Kilkeel Workhouse

The Irish Poor Law Act of 1838 divided the country into Unions and there was to be a workhouse for each Union. Many types of people could be found here, those too old or ill to support themselves along with those who could have lost their farms or employment and had no means of income. Women who had children outside of marriage were also sent to the workhouse, as unmarried mothers were shunned. People who were mentally ill or disabled were also housed here.[1]

Kilkeel Poor Law Union was declared on 29 July 1839 and covered an area of 127 square miles. The operation of this was overseen by a Board of Guardians.

The population within the chosen Union in the 1831 census was 26,833 altogether. It covered an area of 81,726 acres. The union included town lands of Kilkeel, Killowen, Ballykeel, Bryansford, Fofanny, Greencastle, Maghera, Mourne Park, Mullartown and Rostrevor.

The Kilkeel Workhouse was erected in 1840-1 on a 7.5 acre site on Newry Street, Kilkeel. The land was bought for £462.7.6, and £20 compensation was given to the occupying tenant. It was designed by George Wilkinson, a Poor Law Commissioner’s architect. His building was intended to house 300 inmates. The construction of the building cost £4050 plus £767 for fittings. The workhouse was approved on 16 August 1841 and admitted its first inmates on 1 September.[2]


Below is a map showing the location and layout of the Workhouse, dated 1930.

The building contained a waiting room and a board room for the Guardians on the first floor. The main block had male and female wings on either side of the masters quarters along with rooms at the rear such as a washhouse and bake house, an infirmary, an idiots ward and a chapel and dining room.[3]

During the famine which lasted from the mid 1840s-1851, a forty bed fever hospital was built on the site. This fever hospital survives today as Mourne District Hospital.

Mourne Hosptial

Evidence suggests the famine did not have as big an effect on Mourne as in the rest of Ireland. Looking at the minutes from the Board of Guardians meetings from the period demonstrates little sense of urgency or panic. A meeting in 1846 states that there are ‘no patients in the Fever Hospital’. On 15 July 1846 the Board discuss a letter from a Dr. Coole/Brooke. In this letter he claims it is necessary to provide ‘medicine and nutriment’ to the poor persons at their own homes, as they had a disinclination to enter the hospital. The Board responded by saying, ‘there are very few cases of fever in the District referred to and they are of opinion that there  is no necessity of providing medicine and nutriment at present.’ This suggests that Mourne got off quite lightly. There is no doubt life would have been more difficult, but they did not seem to get hit hard like the rest of the country. However the Board does mention the workhouse’s supply of potatoes ‘running out’ in one instance but simply replaces their food with bread, soup and stirabout.[4]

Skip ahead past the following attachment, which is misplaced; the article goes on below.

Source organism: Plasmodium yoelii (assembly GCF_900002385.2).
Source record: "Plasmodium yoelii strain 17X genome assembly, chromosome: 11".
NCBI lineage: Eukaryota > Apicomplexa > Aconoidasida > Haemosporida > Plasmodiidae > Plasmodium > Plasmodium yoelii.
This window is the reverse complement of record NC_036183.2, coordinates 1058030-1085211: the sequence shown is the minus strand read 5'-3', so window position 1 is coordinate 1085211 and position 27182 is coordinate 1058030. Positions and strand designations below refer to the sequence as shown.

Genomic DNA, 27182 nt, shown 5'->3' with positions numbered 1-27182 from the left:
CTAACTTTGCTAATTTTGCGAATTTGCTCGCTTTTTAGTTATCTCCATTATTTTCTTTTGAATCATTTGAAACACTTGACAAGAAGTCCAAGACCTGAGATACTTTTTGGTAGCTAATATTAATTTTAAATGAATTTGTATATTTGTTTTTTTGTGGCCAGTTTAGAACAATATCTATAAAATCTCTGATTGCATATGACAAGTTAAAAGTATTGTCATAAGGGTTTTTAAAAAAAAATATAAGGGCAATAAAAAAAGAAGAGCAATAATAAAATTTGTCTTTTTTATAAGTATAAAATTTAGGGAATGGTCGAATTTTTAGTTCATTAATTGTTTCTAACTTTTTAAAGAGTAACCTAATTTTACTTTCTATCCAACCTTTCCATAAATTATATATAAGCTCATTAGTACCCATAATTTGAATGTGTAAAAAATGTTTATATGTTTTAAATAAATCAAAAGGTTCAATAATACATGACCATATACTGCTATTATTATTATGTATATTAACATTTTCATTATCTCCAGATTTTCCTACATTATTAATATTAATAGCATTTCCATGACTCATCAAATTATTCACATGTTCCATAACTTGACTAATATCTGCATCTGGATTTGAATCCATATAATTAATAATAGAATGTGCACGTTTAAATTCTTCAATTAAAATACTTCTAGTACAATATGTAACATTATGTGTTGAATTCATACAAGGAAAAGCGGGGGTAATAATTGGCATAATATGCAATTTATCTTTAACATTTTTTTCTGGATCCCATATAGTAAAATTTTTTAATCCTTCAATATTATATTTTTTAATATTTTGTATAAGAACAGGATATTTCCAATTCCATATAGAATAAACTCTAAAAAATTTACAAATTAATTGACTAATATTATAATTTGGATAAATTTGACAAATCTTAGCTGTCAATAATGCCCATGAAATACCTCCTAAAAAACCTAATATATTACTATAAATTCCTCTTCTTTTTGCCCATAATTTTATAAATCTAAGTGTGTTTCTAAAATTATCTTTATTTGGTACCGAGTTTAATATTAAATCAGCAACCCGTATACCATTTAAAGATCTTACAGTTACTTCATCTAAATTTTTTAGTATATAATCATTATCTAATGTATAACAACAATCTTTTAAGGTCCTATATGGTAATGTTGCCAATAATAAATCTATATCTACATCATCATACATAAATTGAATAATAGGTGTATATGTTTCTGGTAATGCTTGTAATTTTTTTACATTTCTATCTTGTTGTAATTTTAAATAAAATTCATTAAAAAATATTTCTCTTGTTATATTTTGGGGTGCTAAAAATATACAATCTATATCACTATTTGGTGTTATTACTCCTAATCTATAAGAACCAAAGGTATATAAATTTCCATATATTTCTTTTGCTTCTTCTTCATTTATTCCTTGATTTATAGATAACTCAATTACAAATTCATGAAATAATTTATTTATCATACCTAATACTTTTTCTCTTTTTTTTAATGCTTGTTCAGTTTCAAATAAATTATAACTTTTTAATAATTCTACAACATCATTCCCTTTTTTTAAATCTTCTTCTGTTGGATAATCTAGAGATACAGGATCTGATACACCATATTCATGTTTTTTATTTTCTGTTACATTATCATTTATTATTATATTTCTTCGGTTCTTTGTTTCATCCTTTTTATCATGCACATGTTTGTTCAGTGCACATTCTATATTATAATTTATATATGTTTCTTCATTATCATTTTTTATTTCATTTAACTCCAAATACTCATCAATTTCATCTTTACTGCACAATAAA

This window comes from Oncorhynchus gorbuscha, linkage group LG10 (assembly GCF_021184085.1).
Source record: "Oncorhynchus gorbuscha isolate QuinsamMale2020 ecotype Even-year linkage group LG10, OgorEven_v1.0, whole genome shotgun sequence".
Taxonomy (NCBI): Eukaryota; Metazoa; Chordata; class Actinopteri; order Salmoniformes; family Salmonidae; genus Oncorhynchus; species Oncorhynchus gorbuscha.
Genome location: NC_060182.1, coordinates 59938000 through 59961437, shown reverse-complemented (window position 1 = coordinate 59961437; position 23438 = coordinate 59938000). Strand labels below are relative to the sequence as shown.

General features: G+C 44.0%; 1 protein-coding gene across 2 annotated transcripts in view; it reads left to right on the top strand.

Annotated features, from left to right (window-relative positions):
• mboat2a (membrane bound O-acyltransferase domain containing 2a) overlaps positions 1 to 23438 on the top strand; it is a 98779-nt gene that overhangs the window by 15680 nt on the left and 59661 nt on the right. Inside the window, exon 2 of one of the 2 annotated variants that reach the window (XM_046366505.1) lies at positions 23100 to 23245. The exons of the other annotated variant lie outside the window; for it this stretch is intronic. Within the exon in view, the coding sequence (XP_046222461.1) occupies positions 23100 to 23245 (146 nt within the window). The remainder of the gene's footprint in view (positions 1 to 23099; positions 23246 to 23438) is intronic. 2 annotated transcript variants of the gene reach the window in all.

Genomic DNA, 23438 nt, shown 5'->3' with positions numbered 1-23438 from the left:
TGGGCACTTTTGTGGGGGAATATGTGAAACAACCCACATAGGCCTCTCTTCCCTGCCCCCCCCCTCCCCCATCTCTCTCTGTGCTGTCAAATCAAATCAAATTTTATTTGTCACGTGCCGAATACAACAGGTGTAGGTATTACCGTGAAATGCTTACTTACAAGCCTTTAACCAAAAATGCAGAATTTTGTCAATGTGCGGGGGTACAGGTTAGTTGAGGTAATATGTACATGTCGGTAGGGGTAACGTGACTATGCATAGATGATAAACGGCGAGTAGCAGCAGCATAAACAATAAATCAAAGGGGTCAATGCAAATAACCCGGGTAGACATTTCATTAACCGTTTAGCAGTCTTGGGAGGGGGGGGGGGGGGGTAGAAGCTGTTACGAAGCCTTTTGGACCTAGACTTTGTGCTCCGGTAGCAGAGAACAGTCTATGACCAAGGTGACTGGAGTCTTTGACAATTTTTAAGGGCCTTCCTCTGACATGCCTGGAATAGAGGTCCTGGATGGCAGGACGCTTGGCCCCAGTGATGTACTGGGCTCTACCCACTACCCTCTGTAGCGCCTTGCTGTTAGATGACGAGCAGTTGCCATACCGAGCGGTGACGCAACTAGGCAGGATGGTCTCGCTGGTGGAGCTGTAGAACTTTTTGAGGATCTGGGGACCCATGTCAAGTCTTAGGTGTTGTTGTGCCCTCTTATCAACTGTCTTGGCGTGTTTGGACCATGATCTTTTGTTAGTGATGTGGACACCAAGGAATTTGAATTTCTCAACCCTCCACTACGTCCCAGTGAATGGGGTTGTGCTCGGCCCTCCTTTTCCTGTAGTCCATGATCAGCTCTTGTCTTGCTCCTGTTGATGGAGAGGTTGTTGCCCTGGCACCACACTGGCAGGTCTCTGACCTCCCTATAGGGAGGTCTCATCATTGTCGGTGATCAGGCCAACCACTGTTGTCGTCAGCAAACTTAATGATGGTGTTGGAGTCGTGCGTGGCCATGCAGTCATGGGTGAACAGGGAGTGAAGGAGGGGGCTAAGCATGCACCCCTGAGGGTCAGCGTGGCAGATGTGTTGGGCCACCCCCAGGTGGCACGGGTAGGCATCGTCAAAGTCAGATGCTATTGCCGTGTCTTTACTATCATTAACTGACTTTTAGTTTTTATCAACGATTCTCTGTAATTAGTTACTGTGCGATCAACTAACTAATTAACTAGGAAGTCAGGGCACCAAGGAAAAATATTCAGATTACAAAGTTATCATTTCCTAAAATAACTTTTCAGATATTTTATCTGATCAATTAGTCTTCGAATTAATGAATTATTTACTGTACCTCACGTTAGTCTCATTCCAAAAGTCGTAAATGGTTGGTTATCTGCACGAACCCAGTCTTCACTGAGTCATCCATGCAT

By 1847 things were maybe worsening. In a meeting on 7 April the board employs an Alexander Robinson ‘to draw patients to Fever Hospital in fever cart as follows: from… Kilkeel, Mourne Park, Greencastle, Ballykeel, Mullartown and Killowen at 3/6 for each journey; from… Fofany, Bryansford, Maghera, and Rostrevor at 7/6 for each journey.’ [5]

Most people believe the reason Mourne survived the famine so well was due to the fact that they had an understanding Landlord. During the famine the Earl of Kilmorey began building what would become known as the ‘famine wall’, to give people employment during the rough times. This is just one example of how he tried to help the people living in his estate.

[1] http://www.youririshroots.com/irishhistory/workhouses.php

[2] Parliamentary Gazetteer of Ireland 1844-5.

[3] http://www.workhouses.org.uk/Kilkeel/#Records

[4] PRONI BG SVI/A/3 and Minute Book of Kilkeel Board of Guardians, January 1846, p.134.

[5] PRONI BG SVI/A/3 and Minute Book of Kilkeel Board of Guardians, January 1846, p.259.

The Kilmorey Arms Hotel

The Kilmorey Arms Hotel was the main hotel of Kilkeel Town and has provided lodgings since it was built in 1843. An advert promoting the new hotel captures the excitement and expectations that came along with it, people were obviously very proud of it. It was opened and owned by John Shannon;

   ”Kilmorey Arms Hotel Kilkeel: John Shannon, truly grateful to his friends and the public for the very liberal support he has heretofore received, as an innkeeper in Kilkeel, respectfully begs to announce that he has opened the above splendid establishment, which has been recently built and fitted up by the trustees of the Earl of Kilmorey, under the immediate patronage of Viscount, Newry and Mourne M.P.’

The larder of the hotel is described as being ‘well supplied’. It boasts a cellar with the ‘choicest wines, spirits, ales, ports etc. etc.’.  There is a coach house and stables on the premises with an ‘ample supply of carriages, together with post as well as car horses… The mail car leaves Kilkeel every evening at half past six o’clock and arrives in Newry at fifteen minutes before ten. It leaves Newry every morning at five o’clock and returns to Kilkeel fifteen minutes past eight in the morning.’ [1]It has been estimated that the total cost of the building was £2000.[2]

Market Square, above, the Kilmorey ran along the right of here.

By 1899 the hotel was still in fulll swing, undergoing renovations and becoming one of the main lodgings for any visitors. In 1899 a Bazaar and Fete took place in Mourne Park and below is an advertisement for the Kilmorey Arms Hotel which was in the programme for the event;